They will likely be joined by the entire Republican Party, which has little incentive to support Medicare for All, especially after the Affordable Care Act contributed to major Republican gains in the 2010 midterm election. Given that political reality, Medicare for All probably doesn't stand a chance unless the Democrats win the Presidency, the Senate, and the House of Representatives in the 2020 election. They would also have to choose a far-left candidate like Bernie Sanders in the presidential primary, change the filibuster rules in the Senate, and convince a decent number of moderate Democrats from conservative-leaning states to pass a Medicare for All bill. It's not impossible, but I view such an outcome as a very low-probability risk--the kind of "black swan" event that could happen to any of the Hare's holdings. In any case, the outcome of this debate won't be known for years, which will likely cause Anthem's stock to be volatile in the lead-up and aftermath of the 2020 election.

Meanwhile, fundamental developments at Anthem have been positive since my initial purchase in February 2018. First, while negative headlines have caused the stock to trade at approximately the same level, the valuation looks significantly more appealing today thanks to recent and anticipated earnings growth. The price/earnings ratio has fallen to 12.7 from 15.7. A new Morningstar analyst also took a fresh look at the company, and now assigns the stock a fair value estimate of $306 per share, up from $182. Second, as time has passed, I've gained confidence in the turnaround plans of CEO Gail Boudreaux, who had only been on the job a few months at the time of my initial purchase. Management recently held an investor day at which it predicted approximately 20% annual earnings per share growth in 2019 and 2020, followed by 12%-15% annual growth through 2023. The near term should be helped by in-sourcing the firm's pharmacy benefit management contract, while the longer term will benefit from underlying healthcare spending growth, membership gains, reduced administrative costs, and share repurchases. Setting aside the regulatory risks, I don't know of many economically defensive businesses trading for such a reasonable P/E with the potential for midteens EPS growth.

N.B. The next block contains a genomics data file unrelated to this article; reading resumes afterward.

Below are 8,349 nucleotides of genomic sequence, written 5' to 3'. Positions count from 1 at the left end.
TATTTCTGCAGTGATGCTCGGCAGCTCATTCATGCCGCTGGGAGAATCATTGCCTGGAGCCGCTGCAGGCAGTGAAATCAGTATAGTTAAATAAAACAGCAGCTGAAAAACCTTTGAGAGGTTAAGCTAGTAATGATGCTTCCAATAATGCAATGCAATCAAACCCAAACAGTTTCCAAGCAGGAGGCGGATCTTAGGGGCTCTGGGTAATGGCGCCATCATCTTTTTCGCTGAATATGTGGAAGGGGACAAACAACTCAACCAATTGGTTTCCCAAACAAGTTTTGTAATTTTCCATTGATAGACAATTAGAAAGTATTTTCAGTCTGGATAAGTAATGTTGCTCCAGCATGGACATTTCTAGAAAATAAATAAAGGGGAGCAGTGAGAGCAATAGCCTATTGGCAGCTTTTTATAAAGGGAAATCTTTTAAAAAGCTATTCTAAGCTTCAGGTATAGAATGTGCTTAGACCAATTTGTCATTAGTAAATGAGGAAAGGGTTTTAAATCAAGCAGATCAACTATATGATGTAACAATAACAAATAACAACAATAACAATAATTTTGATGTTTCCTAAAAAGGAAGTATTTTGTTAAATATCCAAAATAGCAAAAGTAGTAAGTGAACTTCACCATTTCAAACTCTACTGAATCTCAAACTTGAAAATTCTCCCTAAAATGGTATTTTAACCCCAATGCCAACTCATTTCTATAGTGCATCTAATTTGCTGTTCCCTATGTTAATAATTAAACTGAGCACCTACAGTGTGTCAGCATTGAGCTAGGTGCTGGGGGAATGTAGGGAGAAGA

Regards,

Matt Coffina, CFA
Portfolio Manager, Hare Strategy
Morningstar Investment Management LLC

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Investments in securities are subject to investment risk, including possible loss of principal. Prices of securities may fluctuate from time to time and may even become valueless. Securities in this report are not FDIC-insured, may lose value, and are not guaranteed by a bank or other financial institution. Before making any investment decision, investors should read and consider all the relevant investment product information. Investors should seriously consider if the investment is suitable for them by referencing their own financial position, investment objectives, and risk profile before making any investment decision. There can be no assurance that any financial strategy will be successful.

Common stocks are typically subject to greater fluctuations in market value than other asset classes as a result of factors such as a company’s business performance, investor perceptions, stock market trends and general economic conditions.

The Morningstar Rating for Stocks is a forward-looking, analyst-driven measure of a stock's current price relative to the analyst's estimate of what the shares are worth. Stock star ratings indicate whether a stock, in the equity analyst's educated opinion, is cheap, expensive, or fairly priced. To rate a stock, an analyst estimates what he or she thinks it is worth (its "fair value"), using a detailed, long-term cash flow forecast for the company. A stock's star rating depends on whether its current market price is above or below the fair value estimate. Those stocks trading at large discounts to their fair values receive the highest ratings (4 or 5 stars). Stocks trading at large premiums to their fair values receive lower ratings (1 or 2 stars). A 3-star rating means the current stock price is fairly close to the analyst's fair value estimate. Morningstar’s analysts are employed by Morningstar, Inc. or its subsidiaries. In the United States, that subsidiary is Morningstar Research Services LLC, which is registered with and governed by the U.S. Securities and Exchange Commission.

Unless otherwise noted, data included in this alert is taken from the subject company’s reports or other public materials.

Matthew Coffina, CFA, owns all of the Hare stocks in his personal accounts.